Money Master – Jimmy Rogers

I have come into contact with this legendary investor several times in my life including a lunch or dinner here and there. First, we are dealing with a very smart man. Raised in Alabama from poor parents, he went to Yale on a scholarship and never looked back. At a very early age in his 20’s, he became partners with George Soros himself. Soros ran the now famous Quantum Fund, a hedge fund years ahead of its time, and Jimmy Rogers was his equal partner.

There was a time for a period approximating 10 years or so, when Jimmy Rogers was among the best informed people in the world. As he related the story to me once, he use to read 15, 16, 17 hours per day, just sucking up information, and then relating it to investing. In the 1970’s, when he ran the Quantum Fund with George Soros, they turned in a performance history that is the stuff of legends. The return was 40 times on your money in 10 years. During the same time period, the stock market was up a small fraction of that number. He retired from his day job with George Soros at the ripe old age of 37.

He has written two thoroughly entertaining and informative books for investors. You should read both of them. “Investment Biker” is one where he details his trip around the world on a motorcycle while investigating investment opportunities. The other is “Adventure Capitalist”, written years later, different trip, different bike (a modified yellow Mercedes this time, same objective-investment opportunities, same objective. He would get acquainted with the world on a first hand basis, and look for investment opportunities.

Jimmy Rogers is a investor that likes primary sources for information. He’s not the type that would read a Forbes magazine article on General Motors. He’s the type of investor that would read government abstracts of information about car manufacturing, and figure it out for himself. In our meetings, he said a couple of things to me, which have stayed with this investor for several decades now.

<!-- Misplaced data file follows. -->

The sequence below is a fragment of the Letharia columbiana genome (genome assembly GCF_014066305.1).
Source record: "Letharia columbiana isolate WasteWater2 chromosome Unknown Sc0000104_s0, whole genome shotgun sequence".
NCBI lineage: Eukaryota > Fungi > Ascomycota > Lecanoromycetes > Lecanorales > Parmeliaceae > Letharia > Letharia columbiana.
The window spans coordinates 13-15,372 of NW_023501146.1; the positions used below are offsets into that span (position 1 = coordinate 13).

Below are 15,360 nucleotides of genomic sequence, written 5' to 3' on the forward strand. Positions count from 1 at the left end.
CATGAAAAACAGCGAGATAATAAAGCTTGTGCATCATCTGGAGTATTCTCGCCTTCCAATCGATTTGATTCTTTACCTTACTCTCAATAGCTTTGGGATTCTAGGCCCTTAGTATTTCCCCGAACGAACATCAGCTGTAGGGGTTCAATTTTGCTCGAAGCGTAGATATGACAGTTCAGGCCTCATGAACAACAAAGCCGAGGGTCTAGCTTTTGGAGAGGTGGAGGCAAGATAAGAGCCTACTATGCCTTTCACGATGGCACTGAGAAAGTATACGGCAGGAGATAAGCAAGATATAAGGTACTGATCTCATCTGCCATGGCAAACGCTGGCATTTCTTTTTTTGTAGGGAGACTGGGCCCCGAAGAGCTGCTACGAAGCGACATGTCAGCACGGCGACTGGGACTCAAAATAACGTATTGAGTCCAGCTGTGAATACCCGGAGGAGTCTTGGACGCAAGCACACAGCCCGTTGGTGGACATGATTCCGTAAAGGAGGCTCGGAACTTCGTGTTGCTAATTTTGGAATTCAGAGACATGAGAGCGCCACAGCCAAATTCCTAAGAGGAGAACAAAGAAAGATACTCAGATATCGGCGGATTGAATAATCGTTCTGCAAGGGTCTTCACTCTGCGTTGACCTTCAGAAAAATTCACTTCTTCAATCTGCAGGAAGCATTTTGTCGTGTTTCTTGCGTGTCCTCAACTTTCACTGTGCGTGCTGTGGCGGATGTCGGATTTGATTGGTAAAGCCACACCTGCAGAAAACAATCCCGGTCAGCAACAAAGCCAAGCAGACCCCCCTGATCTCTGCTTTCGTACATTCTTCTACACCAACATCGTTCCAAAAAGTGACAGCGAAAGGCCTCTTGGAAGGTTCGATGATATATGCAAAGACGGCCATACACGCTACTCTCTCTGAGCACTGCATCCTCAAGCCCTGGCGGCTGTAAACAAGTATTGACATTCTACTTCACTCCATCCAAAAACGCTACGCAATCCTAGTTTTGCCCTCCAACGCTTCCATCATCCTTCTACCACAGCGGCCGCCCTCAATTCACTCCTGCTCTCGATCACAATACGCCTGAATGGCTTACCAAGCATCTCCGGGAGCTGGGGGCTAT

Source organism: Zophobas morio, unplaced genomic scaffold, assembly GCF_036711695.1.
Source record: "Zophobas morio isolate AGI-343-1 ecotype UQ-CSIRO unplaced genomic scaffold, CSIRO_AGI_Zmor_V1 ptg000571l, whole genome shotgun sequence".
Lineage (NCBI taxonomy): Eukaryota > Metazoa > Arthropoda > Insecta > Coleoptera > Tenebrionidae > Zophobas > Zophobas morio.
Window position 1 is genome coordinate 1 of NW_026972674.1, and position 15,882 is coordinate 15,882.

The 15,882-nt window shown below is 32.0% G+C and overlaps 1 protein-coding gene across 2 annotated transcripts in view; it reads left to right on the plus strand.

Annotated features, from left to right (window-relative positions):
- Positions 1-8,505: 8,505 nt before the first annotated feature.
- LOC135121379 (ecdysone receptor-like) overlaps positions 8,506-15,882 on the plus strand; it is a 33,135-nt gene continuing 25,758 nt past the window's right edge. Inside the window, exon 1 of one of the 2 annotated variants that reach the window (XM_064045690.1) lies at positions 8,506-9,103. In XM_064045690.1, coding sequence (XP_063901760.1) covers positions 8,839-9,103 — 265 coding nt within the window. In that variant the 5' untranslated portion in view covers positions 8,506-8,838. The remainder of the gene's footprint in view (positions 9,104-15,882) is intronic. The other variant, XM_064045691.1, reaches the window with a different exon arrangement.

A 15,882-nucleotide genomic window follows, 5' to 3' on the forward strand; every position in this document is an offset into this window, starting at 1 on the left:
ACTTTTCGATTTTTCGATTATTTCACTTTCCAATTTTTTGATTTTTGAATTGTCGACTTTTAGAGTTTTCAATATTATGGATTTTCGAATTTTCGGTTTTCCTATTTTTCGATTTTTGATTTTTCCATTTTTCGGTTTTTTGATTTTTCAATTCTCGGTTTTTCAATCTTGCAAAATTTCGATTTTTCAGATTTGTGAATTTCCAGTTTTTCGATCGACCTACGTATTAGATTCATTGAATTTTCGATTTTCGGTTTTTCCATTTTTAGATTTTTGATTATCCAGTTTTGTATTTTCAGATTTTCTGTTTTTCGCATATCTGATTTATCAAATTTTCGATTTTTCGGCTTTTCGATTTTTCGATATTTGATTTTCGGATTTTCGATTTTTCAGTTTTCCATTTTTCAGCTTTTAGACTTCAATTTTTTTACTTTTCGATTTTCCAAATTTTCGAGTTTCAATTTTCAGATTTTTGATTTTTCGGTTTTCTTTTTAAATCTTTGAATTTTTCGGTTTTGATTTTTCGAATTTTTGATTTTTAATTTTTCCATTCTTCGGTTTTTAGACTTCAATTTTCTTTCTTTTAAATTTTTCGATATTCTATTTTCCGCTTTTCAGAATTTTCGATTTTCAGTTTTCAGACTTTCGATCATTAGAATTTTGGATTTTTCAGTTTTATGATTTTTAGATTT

He asked me if I had ever been bankrupt. I told him no. He said, “Too bad, there’s something about being at the bottom, once or twice in your life, that teaches you things you can never gain any other way.” As usual, Jimmy Rogers was right. You have to learn at the bottom, to know what to do at the top. It will also keep your head clear, when you are at the top, and everything from that view looks rosy and beautiful. It always looks that way before the fall from grace.

Jimmy Rogers also stated that he never uses excel spread sheets to do calculations on companies. He won’t let anyone who does analysis for him use excel either. He feels there’s something to be learned by doing it with pencil, eraser, and the old fashion way. It may take hours instead of minutes, but the data will have more meaning. The way the data moves when you change numbers will have more impact.

He also said that when he was investing in the old days, he would read the annual report of each company cover to cover. He said if you read the annual report you did more work than 90 out of a hundred people who are competing against you. He then said he would read the financials line by line, until he was through. You now did more work than 99 out of a hundred people. Finally, he would read each and every footnote about the company. There’s not one investor in 10,000 that did this type of work. It takes discipline, focus, desire, and a real appetite to make the big bucks that are only available to the truly extraordinary investor.